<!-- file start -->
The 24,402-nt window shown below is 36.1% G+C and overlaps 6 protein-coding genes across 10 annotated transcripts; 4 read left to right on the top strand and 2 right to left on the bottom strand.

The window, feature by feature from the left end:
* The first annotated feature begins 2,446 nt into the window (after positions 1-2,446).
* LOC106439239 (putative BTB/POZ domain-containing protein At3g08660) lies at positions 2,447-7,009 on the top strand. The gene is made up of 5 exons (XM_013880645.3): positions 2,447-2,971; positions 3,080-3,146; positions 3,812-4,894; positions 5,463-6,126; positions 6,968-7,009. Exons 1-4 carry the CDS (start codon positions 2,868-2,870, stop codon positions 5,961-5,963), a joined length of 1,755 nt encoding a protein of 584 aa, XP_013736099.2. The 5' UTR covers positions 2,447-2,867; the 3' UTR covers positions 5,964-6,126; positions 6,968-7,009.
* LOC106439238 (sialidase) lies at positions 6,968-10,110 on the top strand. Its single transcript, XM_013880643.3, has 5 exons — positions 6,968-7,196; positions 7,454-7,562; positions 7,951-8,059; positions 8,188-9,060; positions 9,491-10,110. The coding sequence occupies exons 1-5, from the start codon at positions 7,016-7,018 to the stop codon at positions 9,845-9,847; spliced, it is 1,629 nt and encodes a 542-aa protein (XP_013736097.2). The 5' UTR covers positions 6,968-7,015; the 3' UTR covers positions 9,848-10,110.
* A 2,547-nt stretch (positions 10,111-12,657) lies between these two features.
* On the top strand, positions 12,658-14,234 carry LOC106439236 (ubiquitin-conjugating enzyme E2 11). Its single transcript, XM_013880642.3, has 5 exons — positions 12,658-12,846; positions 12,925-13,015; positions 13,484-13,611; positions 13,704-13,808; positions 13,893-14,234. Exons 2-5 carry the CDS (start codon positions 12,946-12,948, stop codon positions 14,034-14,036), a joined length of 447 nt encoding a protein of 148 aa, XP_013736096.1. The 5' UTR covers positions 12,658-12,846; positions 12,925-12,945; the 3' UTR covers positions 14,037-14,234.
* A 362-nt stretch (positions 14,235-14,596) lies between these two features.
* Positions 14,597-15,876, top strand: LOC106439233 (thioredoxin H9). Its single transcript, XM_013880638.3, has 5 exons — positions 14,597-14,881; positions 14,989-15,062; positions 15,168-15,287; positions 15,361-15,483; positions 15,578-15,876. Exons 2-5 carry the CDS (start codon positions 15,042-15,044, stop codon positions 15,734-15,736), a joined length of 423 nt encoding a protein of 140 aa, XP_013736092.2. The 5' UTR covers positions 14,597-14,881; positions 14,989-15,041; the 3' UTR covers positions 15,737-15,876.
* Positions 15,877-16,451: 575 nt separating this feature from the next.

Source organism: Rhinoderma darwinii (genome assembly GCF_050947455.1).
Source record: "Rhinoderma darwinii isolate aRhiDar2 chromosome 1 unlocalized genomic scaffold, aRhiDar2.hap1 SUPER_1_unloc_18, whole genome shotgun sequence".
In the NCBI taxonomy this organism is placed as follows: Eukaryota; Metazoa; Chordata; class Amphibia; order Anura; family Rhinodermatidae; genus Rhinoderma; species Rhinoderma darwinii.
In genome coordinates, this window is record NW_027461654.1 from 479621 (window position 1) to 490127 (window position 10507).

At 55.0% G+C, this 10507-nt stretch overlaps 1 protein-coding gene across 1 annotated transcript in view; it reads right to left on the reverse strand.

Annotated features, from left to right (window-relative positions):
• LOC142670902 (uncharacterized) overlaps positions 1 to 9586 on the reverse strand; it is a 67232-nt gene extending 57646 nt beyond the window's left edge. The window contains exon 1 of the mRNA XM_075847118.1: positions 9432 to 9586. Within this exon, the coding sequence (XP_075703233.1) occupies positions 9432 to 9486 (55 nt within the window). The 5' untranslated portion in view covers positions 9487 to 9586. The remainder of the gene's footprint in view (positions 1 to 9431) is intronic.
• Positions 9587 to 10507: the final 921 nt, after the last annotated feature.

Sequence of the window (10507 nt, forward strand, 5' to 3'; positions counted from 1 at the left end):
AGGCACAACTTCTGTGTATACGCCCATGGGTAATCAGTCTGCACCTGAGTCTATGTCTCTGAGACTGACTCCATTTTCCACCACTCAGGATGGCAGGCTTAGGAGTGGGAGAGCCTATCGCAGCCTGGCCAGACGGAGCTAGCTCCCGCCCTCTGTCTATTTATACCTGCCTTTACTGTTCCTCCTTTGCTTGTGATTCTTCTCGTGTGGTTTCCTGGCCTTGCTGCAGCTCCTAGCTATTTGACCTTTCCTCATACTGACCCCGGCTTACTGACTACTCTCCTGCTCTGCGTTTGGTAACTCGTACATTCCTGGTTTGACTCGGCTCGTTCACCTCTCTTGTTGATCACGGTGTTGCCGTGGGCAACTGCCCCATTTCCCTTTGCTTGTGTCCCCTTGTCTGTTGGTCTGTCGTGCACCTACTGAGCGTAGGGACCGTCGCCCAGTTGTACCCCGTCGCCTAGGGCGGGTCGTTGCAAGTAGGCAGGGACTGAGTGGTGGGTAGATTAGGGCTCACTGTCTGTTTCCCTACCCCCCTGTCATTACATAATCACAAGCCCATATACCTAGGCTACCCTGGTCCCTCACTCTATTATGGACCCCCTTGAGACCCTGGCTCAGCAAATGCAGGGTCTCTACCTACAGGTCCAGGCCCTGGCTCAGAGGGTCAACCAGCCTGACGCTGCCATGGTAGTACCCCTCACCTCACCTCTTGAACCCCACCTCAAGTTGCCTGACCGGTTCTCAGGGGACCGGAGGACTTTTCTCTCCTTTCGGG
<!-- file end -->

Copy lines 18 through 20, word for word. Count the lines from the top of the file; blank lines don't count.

• Positions 9587 to 10507: the final 921 nt, after the last annotated feature.

Sequence of the window (10507 nt, forward strand, 5' to 3'; positions counted from 1 at the left end):
AGGCACAACTTCTGTGTATACGCCCATGGGTAATCAGTCTGCACCTGAGTCTATGTCTCTGAGACTGACTCCATTTTCCACCACTCAGGATGGCAGGCTTAGGAGTGGGAGAGCCTATCGCAGCCTGGCCAGACGGAGCTAGCTCCCGCCCTCTGTCTATTTATACCTGCCTTTACTGTTCCTCCTTTGCTTGTGATTCTTCTCGTGTGGTTTCCTGGCCTTGCTGCAGCTCCTAGCTATTTGACCTTTCCTCATACTGACCCCGGCTTACTGACTACTCTCCTGCTCTGCGTTTGGTAACTCGTACATTCCTGGTTTGACTCGGCTCGTTCACCTCTCTTGTTGATCACGGTGTTGCCGTGGGCAACTGCCCCATTTCCCTTTGCTTGTGTCCCCTTGTCTGTTGGTCTGTCGTGCACCTACTGAGCGTAGGGACCGTCGCCCAGTTGTACCCCGTCGCCTAGGGCGGGTCGTTGCAAGTAGGCAGGGACTGAGTGGTGGGTAGATTAGGGCTCACTGTCTGTTTCCCTACCCCCCTGTCATTACATAATCACAAGCCCATATACCTAGGCTACCCTGGTCCCTCACTCTATTATGGACCCCCTTGAGACCCTGGCTCAGCAAATGCAGGGTCTCTACCTACAGGTCCAGGCCCTGGCTCAGAGGGTCAACCAGCCTGACGCTGCCATGGTAGTACCCCTCACCTCACCTCTTGAACCCCACCTCAAGTTGCCTGACCGGTTCTCAGGGGACCGGAGGACTTTTCTCTCCTTTCGGG